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Old 2008.01.21, 10:10 AM   #16
wcrotty
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I have tried a few 2wd belt driven cars in my day and never have
they been more efficient or faster. If it was then you would see
all 10th and 12th scale direct drive cars with belt driven systems.

the pressure needed to keep the belt from slipping took power away
from the motor. For the Rc10 i tried the trackmaster belt transmission and the
hyperdrive belt system. Also a direct drive 2wd car. I can't remember the name.

Now that all said. Maybe the mini-z cars are light enough not to worry about slip and power loss but I'm not sure about that.

Dave G, PN does have a motor pod out on the other side but that is for the nascar mini-z and to run oval.
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Old 2008.01.21, 10:38 AM   #17
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wcrotty beat me to it, but PN makes a mount that looks like it can be run in 102mm and 98mm
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Old 2008.01.21, 02:03 PM   #18
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Quote:
Originally Posted by wcrotty View Post
I have tried a few 2wd belt driven cars in my day and never have
they been more efficient or faster. If it was then you would see
all 10th and 12th scale direct drive cars with belt driven systems.

the pressure needed to keep the belt from slipping took power away
from the motor. For the Rc10 i tried the trackmaster belt transmission and the
hyperdrive belt system. Also a direct drive 2wd car. I can't remember the name.

Now that all said. Maybe the mini-z cars are light enough not to worry about slip and power loss but I'm not sure about that.

Dave G, PN does have a motor pod out on the other side but that is for the nascar mini-z and to run oval.
Not only that, this is not a toothed belt, but a friction o-ring system that would require significantly more belt tension to prevent slipping. Neat idea though. I'd like to see one up close before commenting too much about it.

PN makes a "reverse" pod for the NASCAR series. These might actually make a good mount option for the upcoming LM cars. There would be an issue of legality in running an advanced timed motor in a organized race setting. I guess that means that the motor manus will have get on the ball about correcting the timing issue.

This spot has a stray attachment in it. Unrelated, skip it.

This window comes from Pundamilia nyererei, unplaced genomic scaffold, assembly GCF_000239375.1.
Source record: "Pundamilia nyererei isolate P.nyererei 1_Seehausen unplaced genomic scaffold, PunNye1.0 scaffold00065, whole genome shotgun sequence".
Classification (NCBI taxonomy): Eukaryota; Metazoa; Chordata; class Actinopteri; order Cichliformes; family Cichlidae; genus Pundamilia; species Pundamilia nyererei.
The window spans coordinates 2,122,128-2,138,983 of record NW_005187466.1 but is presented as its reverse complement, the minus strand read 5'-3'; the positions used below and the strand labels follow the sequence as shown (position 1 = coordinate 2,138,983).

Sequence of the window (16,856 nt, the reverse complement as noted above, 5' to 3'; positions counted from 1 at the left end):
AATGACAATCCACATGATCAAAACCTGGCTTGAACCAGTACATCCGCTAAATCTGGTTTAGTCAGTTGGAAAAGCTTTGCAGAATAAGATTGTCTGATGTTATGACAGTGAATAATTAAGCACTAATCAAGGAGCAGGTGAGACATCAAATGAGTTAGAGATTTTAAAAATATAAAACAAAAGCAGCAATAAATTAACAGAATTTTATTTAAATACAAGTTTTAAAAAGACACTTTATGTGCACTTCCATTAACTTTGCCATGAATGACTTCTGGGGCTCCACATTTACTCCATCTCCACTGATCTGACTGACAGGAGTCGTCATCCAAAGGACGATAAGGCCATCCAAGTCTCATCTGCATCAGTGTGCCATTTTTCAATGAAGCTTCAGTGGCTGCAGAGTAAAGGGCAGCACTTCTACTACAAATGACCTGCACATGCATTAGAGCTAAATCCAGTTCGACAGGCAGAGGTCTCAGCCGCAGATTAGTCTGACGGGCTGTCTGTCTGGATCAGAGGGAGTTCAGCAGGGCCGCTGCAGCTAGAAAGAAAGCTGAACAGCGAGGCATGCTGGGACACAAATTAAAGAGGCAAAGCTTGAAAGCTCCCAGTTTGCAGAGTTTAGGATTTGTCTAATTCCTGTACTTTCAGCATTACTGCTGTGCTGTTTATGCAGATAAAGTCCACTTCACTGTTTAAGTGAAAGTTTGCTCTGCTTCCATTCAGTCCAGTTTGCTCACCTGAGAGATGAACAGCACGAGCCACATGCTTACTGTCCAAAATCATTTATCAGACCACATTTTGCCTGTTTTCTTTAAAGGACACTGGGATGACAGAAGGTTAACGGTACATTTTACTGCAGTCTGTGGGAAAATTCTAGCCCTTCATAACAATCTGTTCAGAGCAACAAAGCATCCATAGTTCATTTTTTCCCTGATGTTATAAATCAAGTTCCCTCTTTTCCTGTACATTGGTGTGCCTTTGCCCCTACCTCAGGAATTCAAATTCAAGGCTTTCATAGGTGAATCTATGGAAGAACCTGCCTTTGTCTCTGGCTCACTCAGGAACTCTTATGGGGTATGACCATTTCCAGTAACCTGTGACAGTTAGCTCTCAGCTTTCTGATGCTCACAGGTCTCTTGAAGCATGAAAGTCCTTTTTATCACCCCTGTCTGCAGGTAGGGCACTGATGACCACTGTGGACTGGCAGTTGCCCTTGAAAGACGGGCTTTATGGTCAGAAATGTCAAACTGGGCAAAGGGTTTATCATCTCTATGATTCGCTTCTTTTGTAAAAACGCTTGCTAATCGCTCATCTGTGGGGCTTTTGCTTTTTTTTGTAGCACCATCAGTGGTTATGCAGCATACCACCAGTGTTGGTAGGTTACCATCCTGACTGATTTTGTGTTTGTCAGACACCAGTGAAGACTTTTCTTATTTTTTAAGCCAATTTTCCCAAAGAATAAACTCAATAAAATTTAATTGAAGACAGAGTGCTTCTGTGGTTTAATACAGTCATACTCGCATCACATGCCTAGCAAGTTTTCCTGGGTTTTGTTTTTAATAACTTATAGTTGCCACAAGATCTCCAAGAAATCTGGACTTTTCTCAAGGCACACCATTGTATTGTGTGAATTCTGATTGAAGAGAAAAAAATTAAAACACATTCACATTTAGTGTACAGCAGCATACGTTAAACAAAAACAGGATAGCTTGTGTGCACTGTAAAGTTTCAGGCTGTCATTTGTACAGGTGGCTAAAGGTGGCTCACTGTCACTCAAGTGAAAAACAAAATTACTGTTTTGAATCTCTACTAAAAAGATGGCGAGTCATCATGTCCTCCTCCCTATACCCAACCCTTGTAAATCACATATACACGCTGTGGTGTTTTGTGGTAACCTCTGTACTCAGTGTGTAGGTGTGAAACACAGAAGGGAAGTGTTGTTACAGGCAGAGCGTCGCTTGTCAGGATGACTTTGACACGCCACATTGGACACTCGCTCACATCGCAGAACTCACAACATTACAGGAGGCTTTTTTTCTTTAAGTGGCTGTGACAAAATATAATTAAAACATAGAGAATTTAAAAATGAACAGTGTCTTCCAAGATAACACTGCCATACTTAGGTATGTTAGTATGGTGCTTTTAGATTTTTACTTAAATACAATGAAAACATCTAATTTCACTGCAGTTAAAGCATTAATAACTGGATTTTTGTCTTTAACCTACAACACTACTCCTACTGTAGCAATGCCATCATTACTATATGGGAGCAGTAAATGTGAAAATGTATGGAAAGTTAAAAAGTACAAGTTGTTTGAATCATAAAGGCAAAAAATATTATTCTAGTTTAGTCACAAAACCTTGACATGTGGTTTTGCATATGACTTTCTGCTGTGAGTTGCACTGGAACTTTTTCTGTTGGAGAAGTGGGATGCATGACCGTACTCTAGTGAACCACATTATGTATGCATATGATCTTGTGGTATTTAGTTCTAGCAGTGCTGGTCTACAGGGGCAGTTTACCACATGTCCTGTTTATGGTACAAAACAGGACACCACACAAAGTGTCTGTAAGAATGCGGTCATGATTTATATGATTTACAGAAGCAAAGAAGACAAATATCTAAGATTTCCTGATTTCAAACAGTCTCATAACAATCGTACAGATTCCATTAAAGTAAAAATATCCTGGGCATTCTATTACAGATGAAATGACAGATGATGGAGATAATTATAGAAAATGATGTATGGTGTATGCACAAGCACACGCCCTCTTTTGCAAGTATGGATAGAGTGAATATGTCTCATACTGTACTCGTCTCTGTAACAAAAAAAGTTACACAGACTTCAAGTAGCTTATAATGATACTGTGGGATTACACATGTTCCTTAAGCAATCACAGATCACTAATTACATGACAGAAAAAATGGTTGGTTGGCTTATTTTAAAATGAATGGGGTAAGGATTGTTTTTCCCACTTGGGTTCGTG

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Old 2008.01.21, 02:30 PM   #19
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Too many comments to handle and I have too many new products to announce and make them ready by the end of this month. So, please excuse my short or too direct responses.

@ruf
Since cris works for you at the moment, be sure that you'll test one of these if you and cris has time for it. Meanwhile I couldn't get the point why we should need extra tension due to friction damper. And please note that this not a O-ring but its belt just like the ones in the casette players

@wcrotty
Our cars are really light in weight (150-160gr), torque of the motors are not comparable to 540 size motors. So we thought that belt would be sufficient to hold this car without any slipping. And we've seen this after the tests we had

@daveg
I don't know why others haven't done this yet but sometimes very simple ideas might be missed by many people.
About amper draw; It will not be a fair test. A motor withan advance timing will try to draw more current and will become more efficient and will produce more rpm regardless of the transmission. What observed so far more fluent car in and out of corners and your finger on the throttle is just like attached to the car. We had more rpms and more topend speed with the same ratios in the expense of a little decrease in runtime but this is negligible regarding current race times.


@programmers
Belt sits in a slot both in pinion and spur. We haven't had getting off the wheel experience despite too many accidents and crashes (some intenionally, some of them not )



@all
Yes if you overpull the motor, belt will create too much tension which might create negative issues. But with the current inertia of the car a small static tension is enough to create necessary tension on the belt.


Now my question is why nobody comments on the alternatives that we might have on gear ratios? Or how light this diff can be with lighter materials?
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Old 2008.01.21, 02:37 PM   #20
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@ruf
Sorry for the misunderstading. I got your point now. But my comment about o-ring versus belt stays. We've also tried this with o-ring and you are right. We would need extra tension with a rubber or silicone o-ring. Thats why we opted for drive belts instead of o-rings
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Old 2008.01.21, 05:21 PM   #21
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Quote:
Originally Posted by Wolf View Post
Now my question is why nobody comments on the alternatives that we might have on gear ratios? Or how light this diff can be with lighter materials?